By Elizabeth Yeh*
If you were to read Dorothy Sayers’ The Lost Tools of Learning and thereafter read the curriculum of Veritas Classical Academy, you would find that the “lost tools” have been found in the small town of Marietta, Ohio.
The curriculum at Veritas is based on the Trivium. In her book, novelist and essayist Sayers explains that the genius of the Trivium is that it coincides with the natural stages of a child’s development.
First is the grammar of learning, taking place at what Sayers names the “Poll-parrot stage” of youth, when students willingly memorize fundamentals that will be foundational for subsequent thought. Next is the dialectic, which corresponds to the “Pert Age,” when students undoubtedly love to argue, but necessarily need to be taught how to make logically sound arguments. Finally, rhetoric is taught in high school during the restless “Poetic Age” of life, in which the creative and increasingly philosophical mind of youth is trained in its expression, i.e. speaking and writing. The schooling culminates in an individually chosen senior thesis, which taps into both the skills and moral development of the earlier stages and is orally delivered to an audience.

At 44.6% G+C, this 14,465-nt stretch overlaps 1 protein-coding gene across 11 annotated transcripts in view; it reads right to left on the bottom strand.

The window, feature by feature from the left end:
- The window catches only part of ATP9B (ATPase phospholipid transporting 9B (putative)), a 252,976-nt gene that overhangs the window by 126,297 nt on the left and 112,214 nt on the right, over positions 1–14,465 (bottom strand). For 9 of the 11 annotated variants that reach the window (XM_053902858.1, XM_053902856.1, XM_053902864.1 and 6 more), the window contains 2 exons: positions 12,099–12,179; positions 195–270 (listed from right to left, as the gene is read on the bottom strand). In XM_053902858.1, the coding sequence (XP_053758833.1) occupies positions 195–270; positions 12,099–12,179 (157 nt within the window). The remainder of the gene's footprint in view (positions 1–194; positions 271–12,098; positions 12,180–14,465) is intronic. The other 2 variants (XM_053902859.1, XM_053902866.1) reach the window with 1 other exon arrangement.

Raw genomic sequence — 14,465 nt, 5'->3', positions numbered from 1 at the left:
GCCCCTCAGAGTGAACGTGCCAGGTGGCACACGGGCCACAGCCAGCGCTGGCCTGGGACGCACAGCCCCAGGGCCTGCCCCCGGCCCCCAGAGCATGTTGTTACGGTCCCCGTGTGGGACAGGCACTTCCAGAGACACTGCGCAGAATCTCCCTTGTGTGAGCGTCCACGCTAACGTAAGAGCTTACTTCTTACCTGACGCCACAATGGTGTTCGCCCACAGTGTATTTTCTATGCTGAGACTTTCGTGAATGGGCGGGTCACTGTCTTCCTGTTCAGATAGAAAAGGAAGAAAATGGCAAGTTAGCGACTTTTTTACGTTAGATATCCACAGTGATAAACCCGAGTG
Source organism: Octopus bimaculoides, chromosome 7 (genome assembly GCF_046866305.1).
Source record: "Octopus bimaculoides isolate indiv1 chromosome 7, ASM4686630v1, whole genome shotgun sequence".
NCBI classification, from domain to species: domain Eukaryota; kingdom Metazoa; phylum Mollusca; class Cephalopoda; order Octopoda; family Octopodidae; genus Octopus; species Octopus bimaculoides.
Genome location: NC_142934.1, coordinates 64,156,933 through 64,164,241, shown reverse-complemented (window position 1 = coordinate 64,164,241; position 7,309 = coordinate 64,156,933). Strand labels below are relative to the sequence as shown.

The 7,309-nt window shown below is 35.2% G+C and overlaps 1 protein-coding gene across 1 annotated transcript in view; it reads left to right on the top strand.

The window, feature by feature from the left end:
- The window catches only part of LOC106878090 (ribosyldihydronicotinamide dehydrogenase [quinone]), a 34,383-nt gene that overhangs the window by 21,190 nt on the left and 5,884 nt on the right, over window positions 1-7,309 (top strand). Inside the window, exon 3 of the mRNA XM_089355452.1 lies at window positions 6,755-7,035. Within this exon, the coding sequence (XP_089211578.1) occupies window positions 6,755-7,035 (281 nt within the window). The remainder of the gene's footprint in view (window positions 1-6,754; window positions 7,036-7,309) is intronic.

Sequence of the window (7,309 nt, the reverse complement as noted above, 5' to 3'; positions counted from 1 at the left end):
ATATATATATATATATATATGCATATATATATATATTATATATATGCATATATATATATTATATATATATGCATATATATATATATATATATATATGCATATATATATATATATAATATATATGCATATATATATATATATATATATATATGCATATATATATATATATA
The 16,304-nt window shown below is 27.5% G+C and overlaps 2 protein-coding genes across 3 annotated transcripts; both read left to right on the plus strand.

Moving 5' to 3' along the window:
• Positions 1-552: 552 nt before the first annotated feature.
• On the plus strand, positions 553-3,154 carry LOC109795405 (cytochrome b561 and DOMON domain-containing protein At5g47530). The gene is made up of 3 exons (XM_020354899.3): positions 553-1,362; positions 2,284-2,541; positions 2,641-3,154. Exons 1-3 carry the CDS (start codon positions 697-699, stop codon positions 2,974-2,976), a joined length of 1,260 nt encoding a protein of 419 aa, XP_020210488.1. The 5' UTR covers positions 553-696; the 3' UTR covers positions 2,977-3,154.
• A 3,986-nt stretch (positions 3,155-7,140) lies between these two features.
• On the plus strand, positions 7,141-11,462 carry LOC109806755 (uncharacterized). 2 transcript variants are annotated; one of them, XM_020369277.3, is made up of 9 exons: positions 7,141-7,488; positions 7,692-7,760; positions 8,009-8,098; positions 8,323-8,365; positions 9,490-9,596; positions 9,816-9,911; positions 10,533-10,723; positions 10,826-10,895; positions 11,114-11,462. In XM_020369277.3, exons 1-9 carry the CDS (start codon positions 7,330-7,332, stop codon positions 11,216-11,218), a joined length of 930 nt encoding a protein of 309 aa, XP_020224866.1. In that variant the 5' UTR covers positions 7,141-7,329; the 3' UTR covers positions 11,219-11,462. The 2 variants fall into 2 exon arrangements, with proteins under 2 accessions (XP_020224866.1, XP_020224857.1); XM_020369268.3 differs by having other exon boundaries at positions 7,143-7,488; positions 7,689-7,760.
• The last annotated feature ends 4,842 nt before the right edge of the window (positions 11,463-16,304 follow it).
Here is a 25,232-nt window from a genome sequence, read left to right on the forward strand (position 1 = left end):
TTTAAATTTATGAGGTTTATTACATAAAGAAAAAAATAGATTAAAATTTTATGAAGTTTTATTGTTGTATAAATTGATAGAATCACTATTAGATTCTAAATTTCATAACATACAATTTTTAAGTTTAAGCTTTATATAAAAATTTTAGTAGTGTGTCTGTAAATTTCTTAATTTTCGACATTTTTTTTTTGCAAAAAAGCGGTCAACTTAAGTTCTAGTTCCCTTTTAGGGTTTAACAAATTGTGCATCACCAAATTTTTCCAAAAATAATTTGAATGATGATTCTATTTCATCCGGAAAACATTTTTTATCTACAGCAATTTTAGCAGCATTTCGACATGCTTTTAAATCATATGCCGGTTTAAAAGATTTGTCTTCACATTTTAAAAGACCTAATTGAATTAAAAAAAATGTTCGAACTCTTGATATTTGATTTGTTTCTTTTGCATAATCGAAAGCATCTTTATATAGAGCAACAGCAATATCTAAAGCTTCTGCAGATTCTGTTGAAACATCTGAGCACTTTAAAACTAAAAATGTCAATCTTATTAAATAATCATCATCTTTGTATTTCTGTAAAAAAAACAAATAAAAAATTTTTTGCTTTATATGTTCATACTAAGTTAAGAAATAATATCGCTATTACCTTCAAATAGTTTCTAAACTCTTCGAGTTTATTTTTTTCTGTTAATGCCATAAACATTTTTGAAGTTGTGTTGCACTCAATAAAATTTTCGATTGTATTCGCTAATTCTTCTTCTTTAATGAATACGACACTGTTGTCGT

These are the timeless tools of learning.
In an interview, Kevin Ritter, a cofounder and teacher of Veritas, said that he and two other families founded the school after their local Catholic school announced that it would be adopting Common Core. As Ritter explains, and The Washington Post reported, many Catholic schools feel they need state funding they can only receive if they adopt Common Core. To this, Ritter asks, “Is there not a place for faith … will God not provide?”
And that He did.
With a laugh, Ritter relays such a time: He and the other founders realized just days before classes began that they had been so focused on developing the school and its curriculum that they had forgotten to buy desks. As the panic set in, one of the founders suggested that they pray. That very day a man called to say that he was a part of a group that was closing an elementary school and was wondering if they needed any desks. When Veritas opened in the fall of 2014, those desks were filled with 38 students in grades preschool through six; last year they had 113 students. They now have a growing waitlist and will be officially opening grades 11 and 12 in the fall of 2017.
Through its curriculum, Veritas teaches students how to think, instead of what to think: as C.S. Lewis would say, “propagation” rather than “propaganda.” As Ritter affirms, knowing how to think will ultimately help students be more flexible and adaptable in a world where people rarely keep the same job during the whole of their working life.
The founders of Veritas are not alone in their project of restoring classical education. Parents and educators around the country are realizing their freedom and duty to develop schools for their children dedicated to faith, excellence and values. Veritas is just one of the many schools exercising its call to educational entrepreneurship: Throughout the United States, classical schools are appearing in the form of diocesan classical schools, such as Acton cofounder Father Sirico’s own Sacred Heart Academy, or as independent private schools teaching the tradition, such as the Chesterton Model.